Fiona Hamilton, London Correspondent
The claim, made on the world’s biggest stage about one of its most popular games, was a challenging one: that ping-pong was less a part of Chinese sporting history than of Victorian England’s.
Now Boris Johnson’s assertion in Beijing that the game started life as “whiff-whaff”, played on the dining tables of the upper classes, has drawn indignation of another kind — from game-makers and historians who accuse the Mayor of London of rewriting a small chapter of social history.
Joe Jaques, the commercial director of Jaques of London, the world’s oldest sporting and games manufacturer, told The Times that Mr Johnson had his facts “completely wrong”. He accused the mayor of doing his family a disservice by failing to acknowledge that they had been first to codify the game and had invented the name ping-pong years before whiff-whaff — devised by a business rival — was even thought of.
“I was quite outraged that he could get it so wrong and not give us the appropriate credit for it,” Mr Jaques said. “You would think that if he is going to be so proud of the sport, and tell the world that ping-pong is coming home, he could get his facts straight.”
In typically flamboyant fashion, Mr Johnson declared at the Olympics that it was a common misconception that table tennis had been invented in China. In comments broadcast widely across the world, the mayor said: “Ping-pong was invented on the dining tables of England in the 19th century and it was called whiff-whaff.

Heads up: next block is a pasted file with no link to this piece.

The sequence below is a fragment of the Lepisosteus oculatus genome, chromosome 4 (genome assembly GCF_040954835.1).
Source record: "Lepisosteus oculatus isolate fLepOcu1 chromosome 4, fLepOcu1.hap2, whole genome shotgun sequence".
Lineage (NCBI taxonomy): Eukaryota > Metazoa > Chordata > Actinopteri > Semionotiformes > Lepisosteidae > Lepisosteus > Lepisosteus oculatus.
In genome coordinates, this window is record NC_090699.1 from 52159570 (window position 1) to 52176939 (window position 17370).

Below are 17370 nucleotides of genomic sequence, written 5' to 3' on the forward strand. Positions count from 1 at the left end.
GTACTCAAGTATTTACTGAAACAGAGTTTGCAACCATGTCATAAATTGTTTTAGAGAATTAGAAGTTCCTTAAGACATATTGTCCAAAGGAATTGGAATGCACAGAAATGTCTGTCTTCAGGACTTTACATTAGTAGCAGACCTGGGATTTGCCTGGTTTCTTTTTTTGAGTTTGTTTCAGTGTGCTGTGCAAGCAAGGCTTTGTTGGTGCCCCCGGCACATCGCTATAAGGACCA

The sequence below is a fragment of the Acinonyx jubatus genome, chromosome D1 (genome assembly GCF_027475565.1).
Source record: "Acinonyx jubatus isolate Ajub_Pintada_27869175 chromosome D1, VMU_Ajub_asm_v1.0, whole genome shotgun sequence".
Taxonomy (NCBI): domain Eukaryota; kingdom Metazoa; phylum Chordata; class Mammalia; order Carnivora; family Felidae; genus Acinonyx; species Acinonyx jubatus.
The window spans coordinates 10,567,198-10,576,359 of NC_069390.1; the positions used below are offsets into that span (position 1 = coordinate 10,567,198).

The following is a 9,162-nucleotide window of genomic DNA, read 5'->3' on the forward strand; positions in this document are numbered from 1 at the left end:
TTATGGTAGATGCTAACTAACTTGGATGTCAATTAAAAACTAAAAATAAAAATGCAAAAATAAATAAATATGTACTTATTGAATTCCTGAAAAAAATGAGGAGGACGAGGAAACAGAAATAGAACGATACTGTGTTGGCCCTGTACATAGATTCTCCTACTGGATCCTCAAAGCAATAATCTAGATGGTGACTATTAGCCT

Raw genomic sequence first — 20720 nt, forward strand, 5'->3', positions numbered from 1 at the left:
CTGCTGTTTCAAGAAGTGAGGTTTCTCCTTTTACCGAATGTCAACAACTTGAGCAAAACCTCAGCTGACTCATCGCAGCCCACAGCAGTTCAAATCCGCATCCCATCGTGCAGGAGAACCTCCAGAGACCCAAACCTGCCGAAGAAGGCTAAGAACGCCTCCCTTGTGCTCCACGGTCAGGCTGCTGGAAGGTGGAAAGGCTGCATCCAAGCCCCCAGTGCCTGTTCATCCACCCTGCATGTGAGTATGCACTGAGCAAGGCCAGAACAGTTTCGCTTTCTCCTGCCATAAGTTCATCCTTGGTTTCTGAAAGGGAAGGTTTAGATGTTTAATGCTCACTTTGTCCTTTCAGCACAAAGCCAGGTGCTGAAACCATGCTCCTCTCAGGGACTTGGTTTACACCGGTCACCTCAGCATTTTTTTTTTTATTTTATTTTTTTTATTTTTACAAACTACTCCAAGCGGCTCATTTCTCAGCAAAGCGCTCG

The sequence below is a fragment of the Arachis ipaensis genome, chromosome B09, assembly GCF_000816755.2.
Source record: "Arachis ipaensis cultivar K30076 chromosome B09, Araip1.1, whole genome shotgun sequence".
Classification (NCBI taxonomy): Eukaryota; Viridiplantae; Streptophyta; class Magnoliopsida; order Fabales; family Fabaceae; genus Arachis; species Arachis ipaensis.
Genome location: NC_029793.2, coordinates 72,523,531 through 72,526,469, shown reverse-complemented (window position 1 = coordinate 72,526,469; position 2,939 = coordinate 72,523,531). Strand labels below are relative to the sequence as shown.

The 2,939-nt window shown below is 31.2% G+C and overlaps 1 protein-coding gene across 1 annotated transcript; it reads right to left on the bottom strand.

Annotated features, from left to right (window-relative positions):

“The French might look at a dining table and see an opportunity to eat. We looked at it and saw the opportunity to play whiff-whaff. And I say to the Chinese, and I say to the world, ping-pong is coming home.”
However, according to Mr Jaques, whiff-whaff was a poor imitation of a game invented by John Jaques, his great-grandfather, and which was manufactured many years earlier.
There is much speculation about the origins of ping-pong. Some historians believe that the game was derived from outdoor tennis. Others say that it was originally played by British soldiers in India.
However, the Jaques family claim that they commercialised the game, providing nets, balls, bats and formal rules. Mr Jaques said that the game was originally called gossima and was produced by Jaques of London from 1891, using a cork ball and bats coated with pigskin.
“The story about India was an old wives’ tale because it was only played there with cigarette boxes and cork balls,” Mr Jaques said. “It was not until we patented gossima that the game was properly invented, because it actually had rules.”
While Mr Johnson’s performance drew hilarity from most of the world, Mr Jaques said that his family was extremely upset. “It’s very clear that we invented the game. It’s absolute rubbish to say that whiff-whaff came first. It was basically the same thing, but we were definitely first.”
Mr Johnson, who prides himself on his historical knowledge, was unrepentant yesterday. He said: “I stand by my assertion that whiff-waff and ping-pong are one and the same thing, with the ‘whiffs’ predating the ‘pongs’. Regardless of semantics though, it is a sport of which we should be proud and I look forward to watching it in 2012.”
Gerald Gurney, a sports historian and author of Table Tennis: the Early Years, said that Mr Jaques was right. “I have researched table tennis for 50 years, and you can only say that it was gossima and ping-pong first, whiff-whaff later.”
The Jaques game plan
— Established in 1795 by Thomas Jaques
— Despite numerous offers, is still family-owned and run
— Was the first manufacturer to make the Staunton chess set, made available in 1849. The style, named after the English chess master Howard Staunton, became the universal standard
— Introduced croquet into England in 1851
— Invented classic games such as happy families, tiddlywinks, ludo and snakes and ladders
— Still produces ping-pong bats and tables